May 2, 2003

The Gatekeeper: A film about undocumented people

Independent film takes a look at undocumented immigrants’ harsh reality. Director John Carlos Frey tells us about this movie that was recently released in local theatres.

By Pablo De Sainz

During his whole adolescence, while he was living in San Diego, director John Carlos Frey would never mention to his friends that he was born in Tijuana, much less accept that his mother was Mexican. Rather, he would emphasis his Swiss descent on his father’s side.

“I wanted to pass as American, I didn’t want to accept that I was part Mexican”, Frey said. “It was really easy to leave my culture behind.”

John Carlos Frey .

But, 20 years later, Frey has found inspiration in his own border and Mexican culture to write and direct his first film, “The Gatekeeper”, which was recently released at local theatres.

Protagonist Adams Fields (played by Frey), a Border Patrol officer who hates undocumented Mexicans. The irony is that Fields is part Mexican, something he denies wholeheartedly.

One day he decides to go undercover as an undocumented immigrant to catch a band of coyotes that work at the border. But something goes wrong and Fields, together with the rest of the “pollos,” is forced to work for some drug dealers. Here’s where the racist officer begins to see the harsh reality that undocumented workers live in the United States, and at the same time, he begins to appreciate his Mexican heritage.

For Frey, who was born in Tijuana 36 years ago and was raised in San Diego, “The Gatekeeper” is a movie that tries to show the injustices committed against undocumented immigrants.

“This film was made for undocumented immigrants because there aren’t many movies about them,” said Frey, who filmed it with a low budget and even had to take out a loan on his house mortgage in order to finance the film.

Also, the director said that “The Gatekeeper,” which was filmed in San Diego and Tijuana, must function as a creator of consciousness.

“I made it for those people who ignore the situation at the border, for those who don’t know the truth,” he said.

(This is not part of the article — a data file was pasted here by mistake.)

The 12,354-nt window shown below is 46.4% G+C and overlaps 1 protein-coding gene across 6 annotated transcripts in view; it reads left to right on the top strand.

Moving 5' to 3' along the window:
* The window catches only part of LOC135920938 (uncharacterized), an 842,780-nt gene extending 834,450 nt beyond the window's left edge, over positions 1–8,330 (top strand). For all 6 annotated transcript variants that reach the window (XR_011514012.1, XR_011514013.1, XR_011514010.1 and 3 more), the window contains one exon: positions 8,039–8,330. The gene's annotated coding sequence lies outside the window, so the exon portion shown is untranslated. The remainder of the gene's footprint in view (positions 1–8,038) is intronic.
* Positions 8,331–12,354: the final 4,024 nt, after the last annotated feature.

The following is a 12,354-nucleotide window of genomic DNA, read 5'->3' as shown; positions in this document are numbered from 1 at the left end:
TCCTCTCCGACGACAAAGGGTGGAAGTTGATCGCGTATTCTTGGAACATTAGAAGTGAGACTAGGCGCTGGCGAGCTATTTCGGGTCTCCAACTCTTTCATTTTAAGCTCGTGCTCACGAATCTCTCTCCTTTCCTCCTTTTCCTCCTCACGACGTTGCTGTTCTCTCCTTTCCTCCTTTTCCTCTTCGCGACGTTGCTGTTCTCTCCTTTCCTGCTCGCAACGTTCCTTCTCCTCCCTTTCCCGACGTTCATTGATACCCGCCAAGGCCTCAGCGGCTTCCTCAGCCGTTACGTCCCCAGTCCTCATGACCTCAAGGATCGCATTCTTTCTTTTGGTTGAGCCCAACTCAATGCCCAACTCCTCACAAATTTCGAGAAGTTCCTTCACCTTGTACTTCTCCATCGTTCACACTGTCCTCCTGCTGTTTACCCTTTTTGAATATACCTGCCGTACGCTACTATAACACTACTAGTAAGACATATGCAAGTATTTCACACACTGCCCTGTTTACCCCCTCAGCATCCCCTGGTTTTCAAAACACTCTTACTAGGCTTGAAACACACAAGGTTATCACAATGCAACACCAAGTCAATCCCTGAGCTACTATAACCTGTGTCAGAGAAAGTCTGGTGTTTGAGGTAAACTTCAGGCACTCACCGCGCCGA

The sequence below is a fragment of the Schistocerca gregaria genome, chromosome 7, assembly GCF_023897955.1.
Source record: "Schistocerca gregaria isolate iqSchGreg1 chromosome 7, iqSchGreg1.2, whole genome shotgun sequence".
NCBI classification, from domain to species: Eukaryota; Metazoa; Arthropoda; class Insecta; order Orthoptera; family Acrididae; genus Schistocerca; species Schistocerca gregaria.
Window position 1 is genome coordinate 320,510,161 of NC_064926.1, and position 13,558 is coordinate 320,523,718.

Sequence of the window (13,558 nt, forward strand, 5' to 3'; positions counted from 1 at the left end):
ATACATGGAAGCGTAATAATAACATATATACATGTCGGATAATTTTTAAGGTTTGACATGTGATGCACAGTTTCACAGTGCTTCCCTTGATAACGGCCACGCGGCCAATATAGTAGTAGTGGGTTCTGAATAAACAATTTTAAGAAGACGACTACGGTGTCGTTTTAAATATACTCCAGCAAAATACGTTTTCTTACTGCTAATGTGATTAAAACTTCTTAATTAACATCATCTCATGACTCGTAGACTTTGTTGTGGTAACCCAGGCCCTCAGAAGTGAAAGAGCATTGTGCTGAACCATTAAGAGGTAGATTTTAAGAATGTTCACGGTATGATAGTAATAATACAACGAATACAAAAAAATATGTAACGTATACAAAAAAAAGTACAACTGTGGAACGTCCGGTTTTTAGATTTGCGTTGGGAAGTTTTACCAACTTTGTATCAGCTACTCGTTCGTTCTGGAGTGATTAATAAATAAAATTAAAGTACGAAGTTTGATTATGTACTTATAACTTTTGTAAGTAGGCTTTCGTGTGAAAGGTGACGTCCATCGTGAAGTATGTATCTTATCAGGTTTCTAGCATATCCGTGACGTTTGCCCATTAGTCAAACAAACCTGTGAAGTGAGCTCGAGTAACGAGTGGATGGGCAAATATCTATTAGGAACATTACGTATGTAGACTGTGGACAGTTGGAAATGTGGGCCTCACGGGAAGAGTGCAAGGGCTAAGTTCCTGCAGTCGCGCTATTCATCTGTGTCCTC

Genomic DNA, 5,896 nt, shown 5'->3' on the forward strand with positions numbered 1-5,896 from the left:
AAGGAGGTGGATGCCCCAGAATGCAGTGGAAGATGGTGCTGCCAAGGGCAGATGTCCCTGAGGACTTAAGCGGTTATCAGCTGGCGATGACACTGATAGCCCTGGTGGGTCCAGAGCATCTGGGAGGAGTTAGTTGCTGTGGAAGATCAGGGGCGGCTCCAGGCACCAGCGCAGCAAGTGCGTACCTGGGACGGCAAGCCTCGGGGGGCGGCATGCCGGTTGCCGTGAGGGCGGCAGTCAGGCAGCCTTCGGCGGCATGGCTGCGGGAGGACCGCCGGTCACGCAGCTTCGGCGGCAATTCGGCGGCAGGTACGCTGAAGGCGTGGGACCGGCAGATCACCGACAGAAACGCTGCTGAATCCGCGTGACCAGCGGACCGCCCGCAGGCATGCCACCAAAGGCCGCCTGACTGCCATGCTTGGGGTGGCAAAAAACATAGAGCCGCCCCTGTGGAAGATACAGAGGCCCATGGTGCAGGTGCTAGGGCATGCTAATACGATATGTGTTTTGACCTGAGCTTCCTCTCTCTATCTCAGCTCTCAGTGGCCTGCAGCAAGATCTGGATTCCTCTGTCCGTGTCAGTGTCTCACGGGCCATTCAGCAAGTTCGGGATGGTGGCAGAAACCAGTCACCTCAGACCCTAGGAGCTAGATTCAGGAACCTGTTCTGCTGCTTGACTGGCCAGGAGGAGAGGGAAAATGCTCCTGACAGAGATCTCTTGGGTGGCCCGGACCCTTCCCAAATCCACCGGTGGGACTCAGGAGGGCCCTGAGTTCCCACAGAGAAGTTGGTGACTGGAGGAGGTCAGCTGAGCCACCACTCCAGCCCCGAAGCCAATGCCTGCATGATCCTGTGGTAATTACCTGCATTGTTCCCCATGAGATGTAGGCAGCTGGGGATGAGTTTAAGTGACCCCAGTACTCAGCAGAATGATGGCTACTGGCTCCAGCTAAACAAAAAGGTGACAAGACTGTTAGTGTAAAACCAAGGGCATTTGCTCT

Based on the awards the film has received, Frey has achieved his purpose of informing people, especially those Americans of European descent who ignore the world of undocumented workers. Last year, for example, “The Gate-keeper” received the viewers’ award for best movie at San Diego’s Latino Film Festival. It also received the prestigious Phoenix Award at Santa Barbara’s International Film Festival.

“There are no stories like this in Hollywood,” Frey said. “This is a story that’s taking place right now.”

Although the film has met critics’ expectations and has received many awards at film festivals, Frey said that the real test for “The Gatekeeper” depends on the general public who goes to see it at theatres.

“I’m not yet satisfied with the movie, because I still need to see if people like it or not. I have to see what happens at the commercial level. I hope it opens people’s eyes.”

“The Gatekeeper” is one of the few films in recent years that show positive aspects of Hispanic culture. Frey said he started writing the screenplay after reading a book about a police officer that goes undercover to catch a band of coyotes.

Compared with his adolescent years in San Diego, Frey said there have been few positive changes in the Hispanic community.

“I think today it’s worst because there are more people dying at the border. Also, Latinos who come to this country have little representation in movies and television. The worst thing is that they don’t talk too much about racism.”

“The Gatekeeper” is a movie that has action, drama, and a message. It’s much more than any of the Hollywood super productions where the only Hispanic characters are drug dealers and gardeners.

Frey invites everybody to go see “The Gatekeeper” at theatres: “We need you to go see the movie. We need you to support our cinema.”

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